He then goes on to summarize the main objectives in bullet points, so that Ministers and parliamentarians alike would be able to grasp their meaning and significance more easily.

• To improve the economic viability of farming by ensuring that farmers earn a “minimum net income”, and ensure that agricultural progress is measured by the advance made in improving that income.

• To ensure that the Minimum Support Price (MSP) be at least 50 per cent more than the weighted average cost of production, that is, to implement the formula of “C2+50 per cent” for the computation of the minimum support price. Such a policy would provide income security to farmers and some protection to them.

• To mainstream the human and gender dimension in all farm policies and programmes and give explicit attention to sustainable rural livelihoods.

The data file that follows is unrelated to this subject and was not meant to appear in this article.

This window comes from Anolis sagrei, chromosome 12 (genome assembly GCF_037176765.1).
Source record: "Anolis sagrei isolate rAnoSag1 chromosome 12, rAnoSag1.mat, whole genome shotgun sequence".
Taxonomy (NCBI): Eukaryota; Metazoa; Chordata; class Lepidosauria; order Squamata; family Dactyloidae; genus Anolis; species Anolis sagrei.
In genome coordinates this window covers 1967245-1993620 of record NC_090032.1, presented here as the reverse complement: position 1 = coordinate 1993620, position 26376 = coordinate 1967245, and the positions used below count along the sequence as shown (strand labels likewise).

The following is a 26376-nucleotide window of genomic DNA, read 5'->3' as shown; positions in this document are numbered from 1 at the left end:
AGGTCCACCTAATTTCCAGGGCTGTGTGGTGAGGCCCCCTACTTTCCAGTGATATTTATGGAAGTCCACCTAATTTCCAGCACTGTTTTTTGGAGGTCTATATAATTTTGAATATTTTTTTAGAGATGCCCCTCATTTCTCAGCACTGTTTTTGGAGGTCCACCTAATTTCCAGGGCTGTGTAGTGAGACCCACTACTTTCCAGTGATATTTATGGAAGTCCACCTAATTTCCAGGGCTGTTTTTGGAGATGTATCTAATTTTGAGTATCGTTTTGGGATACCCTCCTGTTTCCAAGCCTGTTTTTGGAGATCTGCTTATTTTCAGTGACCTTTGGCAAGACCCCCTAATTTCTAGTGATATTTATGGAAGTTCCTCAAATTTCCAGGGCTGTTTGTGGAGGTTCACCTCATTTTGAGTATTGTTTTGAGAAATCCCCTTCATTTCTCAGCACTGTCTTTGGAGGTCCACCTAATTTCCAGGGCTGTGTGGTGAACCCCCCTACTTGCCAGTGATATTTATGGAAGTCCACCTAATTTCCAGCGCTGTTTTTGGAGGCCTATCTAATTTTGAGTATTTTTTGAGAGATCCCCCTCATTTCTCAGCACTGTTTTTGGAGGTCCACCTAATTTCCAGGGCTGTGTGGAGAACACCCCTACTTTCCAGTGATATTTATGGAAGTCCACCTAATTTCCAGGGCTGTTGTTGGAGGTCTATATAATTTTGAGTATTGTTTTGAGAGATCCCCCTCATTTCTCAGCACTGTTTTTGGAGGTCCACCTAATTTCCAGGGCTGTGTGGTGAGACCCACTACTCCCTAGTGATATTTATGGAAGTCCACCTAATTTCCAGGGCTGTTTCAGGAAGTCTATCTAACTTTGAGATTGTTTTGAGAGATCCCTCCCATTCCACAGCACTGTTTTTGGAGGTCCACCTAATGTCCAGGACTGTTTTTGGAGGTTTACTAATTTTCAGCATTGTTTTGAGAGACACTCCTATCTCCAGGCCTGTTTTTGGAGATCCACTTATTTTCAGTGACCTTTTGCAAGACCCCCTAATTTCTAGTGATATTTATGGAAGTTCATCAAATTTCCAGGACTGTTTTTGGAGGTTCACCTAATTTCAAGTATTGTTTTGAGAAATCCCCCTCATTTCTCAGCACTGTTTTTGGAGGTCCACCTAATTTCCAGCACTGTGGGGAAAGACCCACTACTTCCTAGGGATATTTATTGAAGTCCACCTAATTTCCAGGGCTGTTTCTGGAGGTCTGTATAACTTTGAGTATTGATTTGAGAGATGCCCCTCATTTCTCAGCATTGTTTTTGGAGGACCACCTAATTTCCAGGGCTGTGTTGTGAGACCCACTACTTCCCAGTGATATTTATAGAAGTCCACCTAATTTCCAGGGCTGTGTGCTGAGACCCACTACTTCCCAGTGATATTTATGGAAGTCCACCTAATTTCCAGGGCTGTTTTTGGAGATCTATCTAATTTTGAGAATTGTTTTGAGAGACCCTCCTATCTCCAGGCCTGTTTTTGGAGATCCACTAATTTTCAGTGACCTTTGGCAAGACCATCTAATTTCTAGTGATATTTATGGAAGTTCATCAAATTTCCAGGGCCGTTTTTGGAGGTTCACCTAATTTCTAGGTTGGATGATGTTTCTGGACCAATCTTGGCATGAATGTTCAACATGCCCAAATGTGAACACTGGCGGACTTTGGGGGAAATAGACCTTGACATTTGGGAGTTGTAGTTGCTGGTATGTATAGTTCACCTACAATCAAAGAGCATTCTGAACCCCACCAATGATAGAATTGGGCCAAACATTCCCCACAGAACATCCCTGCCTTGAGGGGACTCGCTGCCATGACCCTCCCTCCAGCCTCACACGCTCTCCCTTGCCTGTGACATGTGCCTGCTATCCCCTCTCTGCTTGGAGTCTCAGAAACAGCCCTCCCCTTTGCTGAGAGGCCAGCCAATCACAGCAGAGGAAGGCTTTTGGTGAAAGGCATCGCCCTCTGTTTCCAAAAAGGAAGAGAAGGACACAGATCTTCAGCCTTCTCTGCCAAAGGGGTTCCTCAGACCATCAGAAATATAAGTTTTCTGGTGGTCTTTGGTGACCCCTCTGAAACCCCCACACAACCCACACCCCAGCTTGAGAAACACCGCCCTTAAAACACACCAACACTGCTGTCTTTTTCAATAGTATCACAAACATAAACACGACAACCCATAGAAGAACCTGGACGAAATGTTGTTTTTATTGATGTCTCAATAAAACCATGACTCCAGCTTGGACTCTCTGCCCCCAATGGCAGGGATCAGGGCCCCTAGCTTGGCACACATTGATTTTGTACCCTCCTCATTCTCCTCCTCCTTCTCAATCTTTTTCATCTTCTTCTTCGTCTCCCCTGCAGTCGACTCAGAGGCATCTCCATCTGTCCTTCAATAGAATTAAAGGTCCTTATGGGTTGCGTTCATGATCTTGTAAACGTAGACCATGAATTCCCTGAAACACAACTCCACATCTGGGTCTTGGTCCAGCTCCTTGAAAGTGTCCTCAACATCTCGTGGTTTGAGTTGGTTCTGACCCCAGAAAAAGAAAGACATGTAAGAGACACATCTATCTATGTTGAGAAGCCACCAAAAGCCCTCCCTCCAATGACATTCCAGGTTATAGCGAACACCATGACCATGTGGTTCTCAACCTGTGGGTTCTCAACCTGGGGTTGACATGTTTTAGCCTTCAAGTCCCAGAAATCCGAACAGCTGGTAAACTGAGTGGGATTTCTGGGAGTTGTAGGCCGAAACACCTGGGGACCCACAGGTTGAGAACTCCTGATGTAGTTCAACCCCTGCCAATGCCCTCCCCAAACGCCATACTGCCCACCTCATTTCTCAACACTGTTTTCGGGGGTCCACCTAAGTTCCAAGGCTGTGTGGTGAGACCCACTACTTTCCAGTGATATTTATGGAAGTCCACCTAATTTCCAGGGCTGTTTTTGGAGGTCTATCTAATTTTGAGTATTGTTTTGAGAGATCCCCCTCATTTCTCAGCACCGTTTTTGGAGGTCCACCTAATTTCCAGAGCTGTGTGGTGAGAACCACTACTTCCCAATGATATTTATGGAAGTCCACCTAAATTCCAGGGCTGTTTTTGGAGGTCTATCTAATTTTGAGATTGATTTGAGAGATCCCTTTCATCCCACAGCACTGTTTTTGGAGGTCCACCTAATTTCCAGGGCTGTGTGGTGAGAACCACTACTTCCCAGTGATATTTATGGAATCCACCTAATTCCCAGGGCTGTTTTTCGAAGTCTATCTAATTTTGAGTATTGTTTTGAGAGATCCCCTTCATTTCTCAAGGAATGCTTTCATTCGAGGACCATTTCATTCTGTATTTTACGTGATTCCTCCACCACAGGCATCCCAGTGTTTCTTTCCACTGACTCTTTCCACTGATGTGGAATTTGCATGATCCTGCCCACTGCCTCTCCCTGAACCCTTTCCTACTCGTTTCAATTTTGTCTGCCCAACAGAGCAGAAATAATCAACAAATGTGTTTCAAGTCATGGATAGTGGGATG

• To complete the unfinished agenda in land reforms and to initiate comprehensive asset and agrarian reforms.

• To develop and introduce a social security system and support services for farmers.

• To protect and improve the land, water, biodiversity and climate resources essential for sustained advances in the productivity, profitability, and stability of major farming systems by creating an economic stake in conservation.

• To foster community-centred food, water and energy security systems in rural India and to ensure nutrition security at the level of every child, woman and man.